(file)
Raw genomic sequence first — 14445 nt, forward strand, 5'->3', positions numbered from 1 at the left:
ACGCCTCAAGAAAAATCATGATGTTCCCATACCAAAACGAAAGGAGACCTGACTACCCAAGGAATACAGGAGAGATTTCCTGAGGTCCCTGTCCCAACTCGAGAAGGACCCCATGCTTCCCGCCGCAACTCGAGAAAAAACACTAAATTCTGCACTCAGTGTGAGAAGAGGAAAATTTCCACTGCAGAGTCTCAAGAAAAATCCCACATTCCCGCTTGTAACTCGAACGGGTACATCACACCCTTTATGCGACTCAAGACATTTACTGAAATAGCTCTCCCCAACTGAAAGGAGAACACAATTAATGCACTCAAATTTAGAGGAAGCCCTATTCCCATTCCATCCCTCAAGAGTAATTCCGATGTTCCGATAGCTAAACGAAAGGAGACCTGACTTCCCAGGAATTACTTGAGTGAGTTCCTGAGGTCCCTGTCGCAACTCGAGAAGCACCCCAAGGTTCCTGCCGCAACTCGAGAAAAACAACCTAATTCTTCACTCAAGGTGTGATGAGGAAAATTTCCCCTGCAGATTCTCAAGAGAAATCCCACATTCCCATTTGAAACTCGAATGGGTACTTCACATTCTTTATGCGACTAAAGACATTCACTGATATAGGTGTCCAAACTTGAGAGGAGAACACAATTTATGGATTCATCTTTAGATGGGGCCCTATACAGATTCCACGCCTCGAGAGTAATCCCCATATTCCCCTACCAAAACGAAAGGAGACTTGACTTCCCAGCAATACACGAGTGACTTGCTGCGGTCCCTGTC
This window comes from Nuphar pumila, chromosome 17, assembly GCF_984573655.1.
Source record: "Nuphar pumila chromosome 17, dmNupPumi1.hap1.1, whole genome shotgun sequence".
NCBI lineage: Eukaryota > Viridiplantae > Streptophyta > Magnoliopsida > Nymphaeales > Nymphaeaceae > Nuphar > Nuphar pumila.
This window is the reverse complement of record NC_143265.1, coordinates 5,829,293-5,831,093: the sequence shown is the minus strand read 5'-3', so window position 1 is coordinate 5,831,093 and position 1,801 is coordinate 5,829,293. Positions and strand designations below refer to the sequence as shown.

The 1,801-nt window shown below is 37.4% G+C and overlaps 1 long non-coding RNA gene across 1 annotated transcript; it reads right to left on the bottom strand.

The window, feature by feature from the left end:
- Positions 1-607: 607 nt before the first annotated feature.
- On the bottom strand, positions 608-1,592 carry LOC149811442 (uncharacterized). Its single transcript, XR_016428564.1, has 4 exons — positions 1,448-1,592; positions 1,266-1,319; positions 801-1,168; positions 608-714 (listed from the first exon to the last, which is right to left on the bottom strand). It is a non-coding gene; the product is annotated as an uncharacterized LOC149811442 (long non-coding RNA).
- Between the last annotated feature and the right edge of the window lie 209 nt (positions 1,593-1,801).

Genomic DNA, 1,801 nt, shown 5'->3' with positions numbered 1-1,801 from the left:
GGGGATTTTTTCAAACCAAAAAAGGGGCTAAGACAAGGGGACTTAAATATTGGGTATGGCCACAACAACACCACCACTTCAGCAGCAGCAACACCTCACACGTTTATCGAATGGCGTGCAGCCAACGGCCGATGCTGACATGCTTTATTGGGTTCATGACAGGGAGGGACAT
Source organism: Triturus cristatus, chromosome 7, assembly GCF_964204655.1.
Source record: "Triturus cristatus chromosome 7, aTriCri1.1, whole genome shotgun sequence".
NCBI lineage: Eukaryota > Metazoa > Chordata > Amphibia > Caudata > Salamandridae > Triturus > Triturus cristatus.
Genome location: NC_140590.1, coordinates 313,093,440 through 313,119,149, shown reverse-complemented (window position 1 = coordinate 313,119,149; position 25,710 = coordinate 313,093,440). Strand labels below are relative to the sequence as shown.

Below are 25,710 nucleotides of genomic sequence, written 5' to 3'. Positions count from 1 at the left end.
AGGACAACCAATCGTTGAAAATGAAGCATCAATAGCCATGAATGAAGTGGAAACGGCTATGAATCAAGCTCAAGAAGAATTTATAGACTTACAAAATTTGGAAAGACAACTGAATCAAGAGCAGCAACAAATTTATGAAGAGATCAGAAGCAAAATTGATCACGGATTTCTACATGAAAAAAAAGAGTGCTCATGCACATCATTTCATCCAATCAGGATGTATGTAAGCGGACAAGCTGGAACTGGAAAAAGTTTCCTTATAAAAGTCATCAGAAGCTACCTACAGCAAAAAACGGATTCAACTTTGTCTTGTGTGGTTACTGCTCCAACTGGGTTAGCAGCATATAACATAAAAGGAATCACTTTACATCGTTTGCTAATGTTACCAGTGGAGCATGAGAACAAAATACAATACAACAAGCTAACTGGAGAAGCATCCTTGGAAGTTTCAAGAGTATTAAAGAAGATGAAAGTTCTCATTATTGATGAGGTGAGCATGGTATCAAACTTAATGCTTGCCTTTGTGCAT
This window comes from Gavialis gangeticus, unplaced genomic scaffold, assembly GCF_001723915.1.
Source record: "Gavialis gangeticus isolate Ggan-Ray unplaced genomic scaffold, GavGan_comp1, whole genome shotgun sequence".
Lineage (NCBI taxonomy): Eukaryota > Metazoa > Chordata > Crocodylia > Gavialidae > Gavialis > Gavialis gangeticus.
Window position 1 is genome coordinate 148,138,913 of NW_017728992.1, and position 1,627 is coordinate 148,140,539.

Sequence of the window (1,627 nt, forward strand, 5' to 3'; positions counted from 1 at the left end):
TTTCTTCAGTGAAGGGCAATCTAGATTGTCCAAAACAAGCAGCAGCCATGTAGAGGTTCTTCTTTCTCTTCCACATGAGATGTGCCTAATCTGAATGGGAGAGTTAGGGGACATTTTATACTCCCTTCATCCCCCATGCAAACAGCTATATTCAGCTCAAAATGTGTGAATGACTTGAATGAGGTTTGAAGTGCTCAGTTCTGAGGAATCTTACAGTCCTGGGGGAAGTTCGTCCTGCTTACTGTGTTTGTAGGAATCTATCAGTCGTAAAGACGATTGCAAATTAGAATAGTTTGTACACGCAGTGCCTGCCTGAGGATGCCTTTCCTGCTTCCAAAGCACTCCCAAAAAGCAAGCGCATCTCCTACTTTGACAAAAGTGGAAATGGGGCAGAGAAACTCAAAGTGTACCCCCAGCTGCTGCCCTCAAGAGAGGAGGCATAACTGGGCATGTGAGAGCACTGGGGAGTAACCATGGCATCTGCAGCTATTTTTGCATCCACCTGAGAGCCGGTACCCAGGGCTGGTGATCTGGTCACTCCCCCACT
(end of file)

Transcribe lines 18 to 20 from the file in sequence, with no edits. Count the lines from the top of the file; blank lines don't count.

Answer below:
Below are 25,710 nucleotides of genomic sequence, written 5' to 3'. Positions count from 1 at the left end.
AGGACAACCAATCGTTGAAAATGAAGCATCAATAGCCATGAATGAAGTGGAAACGGCTATGAATCAAGCTCAAGAAGAATTTATAGACTTACAAAATTTGGAAAGACAACTGAATCAAGAGCAGCAACAAATTTATGAAGAGATCAGAAGCAAAATTGATCACGGATTTCTACATGAAAAAAAAGAGTGCTCATGCACATCATTTCATCCAATCAGGATGTATGTAAGCGGACAAGCTGGAACTGGAAAAAGTTTCCTTATAAAAGTCATCAGAAGCTACCTACAGCAAAAAACGGATTCAACTTTGTCTTGTGTGGTTACTGCTCCAACTGGGTTAGCAGCATATAACATAAAAGGAATCACTTTACATCGTTTGCTAATGTTACCAGTGGAGCATGAGAACAAAATACAATACAACAAGCTAACTGGAGAAGCATCCTTGGAAGTTTCAAGAGTATTAAAGAAGATGAAAGTTCTCATTATTGATGAGGTGAGCATGGTATCAAACTTAATGCTTGCCTTTGTGCAT
This window comes from Gavialis gangeticus, unplaced genomic scaffold, assembly GCF_001723915.1.